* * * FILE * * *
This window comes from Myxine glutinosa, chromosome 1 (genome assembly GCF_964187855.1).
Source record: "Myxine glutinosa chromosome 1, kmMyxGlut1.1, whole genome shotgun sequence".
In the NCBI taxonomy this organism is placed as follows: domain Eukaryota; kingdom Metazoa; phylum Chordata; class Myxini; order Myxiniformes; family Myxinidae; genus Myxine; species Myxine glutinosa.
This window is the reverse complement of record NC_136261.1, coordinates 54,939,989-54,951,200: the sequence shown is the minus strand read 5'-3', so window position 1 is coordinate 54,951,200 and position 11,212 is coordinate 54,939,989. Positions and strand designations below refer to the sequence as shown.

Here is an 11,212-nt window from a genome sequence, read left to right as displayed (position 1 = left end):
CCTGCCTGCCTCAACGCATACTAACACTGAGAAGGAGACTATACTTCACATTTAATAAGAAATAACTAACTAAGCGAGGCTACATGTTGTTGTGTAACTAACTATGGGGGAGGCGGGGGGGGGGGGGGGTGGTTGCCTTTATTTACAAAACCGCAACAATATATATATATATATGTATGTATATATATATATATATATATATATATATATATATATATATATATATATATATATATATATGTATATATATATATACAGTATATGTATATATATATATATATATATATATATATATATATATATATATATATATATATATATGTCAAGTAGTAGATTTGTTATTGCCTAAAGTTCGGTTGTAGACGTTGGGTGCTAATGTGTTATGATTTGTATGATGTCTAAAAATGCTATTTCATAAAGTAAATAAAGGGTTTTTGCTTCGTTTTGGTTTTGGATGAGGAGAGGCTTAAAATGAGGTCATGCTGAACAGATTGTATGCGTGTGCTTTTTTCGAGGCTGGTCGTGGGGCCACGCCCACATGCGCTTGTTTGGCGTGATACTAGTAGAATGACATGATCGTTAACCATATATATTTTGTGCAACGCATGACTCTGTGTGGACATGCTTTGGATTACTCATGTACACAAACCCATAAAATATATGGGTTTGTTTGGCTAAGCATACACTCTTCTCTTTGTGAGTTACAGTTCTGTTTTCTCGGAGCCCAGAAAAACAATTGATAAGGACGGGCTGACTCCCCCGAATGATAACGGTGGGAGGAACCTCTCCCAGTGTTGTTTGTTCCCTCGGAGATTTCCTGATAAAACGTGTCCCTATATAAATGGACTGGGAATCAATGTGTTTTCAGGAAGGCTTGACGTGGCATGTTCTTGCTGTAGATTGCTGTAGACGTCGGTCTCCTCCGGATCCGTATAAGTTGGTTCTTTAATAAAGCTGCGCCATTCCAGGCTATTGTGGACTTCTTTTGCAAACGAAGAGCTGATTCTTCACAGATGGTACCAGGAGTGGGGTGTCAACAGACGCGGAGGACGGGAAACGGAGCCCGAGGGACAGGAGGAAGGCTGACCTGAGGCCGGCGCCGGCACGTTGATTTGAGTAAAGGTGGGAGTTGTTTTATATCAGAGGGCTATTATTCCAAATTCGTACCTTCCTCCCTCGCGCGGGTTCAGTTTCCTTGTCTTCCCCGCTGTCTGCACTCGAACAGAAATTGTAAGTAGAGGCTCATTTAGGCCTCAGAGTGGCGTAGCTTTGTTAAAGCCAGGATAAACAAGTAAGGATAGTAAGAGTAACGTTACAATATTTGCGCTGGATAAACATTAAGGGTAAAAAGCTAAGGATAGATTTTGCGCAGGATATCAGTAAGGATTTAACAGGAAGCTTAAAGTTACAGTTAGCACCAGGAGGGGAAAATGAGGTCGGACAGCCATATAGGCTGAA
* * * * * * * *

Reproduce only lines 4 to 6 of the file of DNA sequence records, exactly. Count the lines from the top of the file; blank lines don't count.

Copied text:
This window is the reverse complement of record NC_136261.1, coordinates 54,939,989-54,951,200: the sequence shown is the minus strand read 5'-3', so window position 1 is coordinate 54,951,200 and position 11,212 is coordinate 54,939,989. Positions and strand designations below refer to the sequence as shown.

Here is an 11,212-nt window from a genome sequence, read left to right as displayed (position 1 = left end):
CCTGCCTGCCTCAACGCATACTAACACTGAGAAGGAGACTATACTTCACATTTAATAAGAAATAACTAACTAAGCGAGGCTACATGTTGTTGTGTAACTAACTATGGGGGAGGCGGGGGGGGGGGGGGGTGGTTGCCTTTATTTACAAAACCGCAACAATATATATATATATATGTATGTATATATATATATATATATATATATATATATATATATATATATATATATATATATATATATGTATATATATATATACAGTATATGTATATATATATATATATATATATATATATATATATATATATATATATATATATATATGTCAAGTAGTAGATTTGTTATTGCCTAAAGTTCGGTTGTAGACGTTGGGTGCTAATGTGTTATGATTTGTATGATGTCTAAAAATGCTATTTCATAAAGTAAATAAAGGGTTTTTGCTTCGTTTTGGTTTTGGATGAGGAGAGGCTTAAAATGAGGTCATGCTGAACAGATTGTATGCGTGTGCTTTTTTCGAGGCTGGTCGTGGGGCCACGCCCACATGCGCTTGTTTGGCGTGATACTAGTAGAATGACATGATCGTTAACCATATATATTTTGTGCAACGCATGACTCTGTGTGGACATGCTTTGGATTACTCATGTACACAAACCCATAAAATATATGGGTTTGTTTGGCTAAGCATACACTCTTCTCTTTGTGAGTTACAGTTCTGTTTTCTCGGAGCCCAGAAAAACAATTGATAAGGACGGGCTGACTCCCCCGAATGATAACGGTGGGAGGAACCTCTCCCAGTGTTGTTTGTTCCCTCGGAGATTTCCTGATAAAACGTGTCCCTATATAAATGGACTGGGAATCAATGTGTTTTCAGGAAGGCTTGACGTGGCATGTTCTTGCTGTAGATTGCTGTAGACGTCGGTCTCCTCCGGATCCGTATAAGTTGGTTCTTTAATAAAGCTGCGCCATTCCAGGCTATTGTGGACTTCTTTTGCAAACGAAGAGCTGATTCTTCACAGATGGTACCAGGAGTGGGGTGTCAACAGACGCGGAGGACGGGAAACGGAGCCCGAGGGACAGGAGGAAGGCTGACCTGAGGCCGGCGCCGGCACGTTGATTTGAGTAAAGGTGGGAGTTGTTTTATATCAGAGGGCTATTATTCCAAATTCGTACCTTCCTCCCTCGCGCGGGTTCAGTTTCCTTGTCTTCCCCGCTGTCTGCACTCGAACAGAAATTGTAAGTAGAGGCTCATTTAGGCCTCAGAGTGGCGTAGCTTTGTTAAAGCCAGGATAAACAAGTAAGGATAGTAAGAGTAACGTTACAATATTTGCGCTGGATAAACATTAAGGGTAAAAAGCTAAGGATAGATTTTGCGCAGGATATCAGTAAGGATTTAACAGGAAGCTTAAAGTTACAGTTAGCACCAGGAGGGGAAAATGAGGTCGGACAGCCATATAGGCTGAA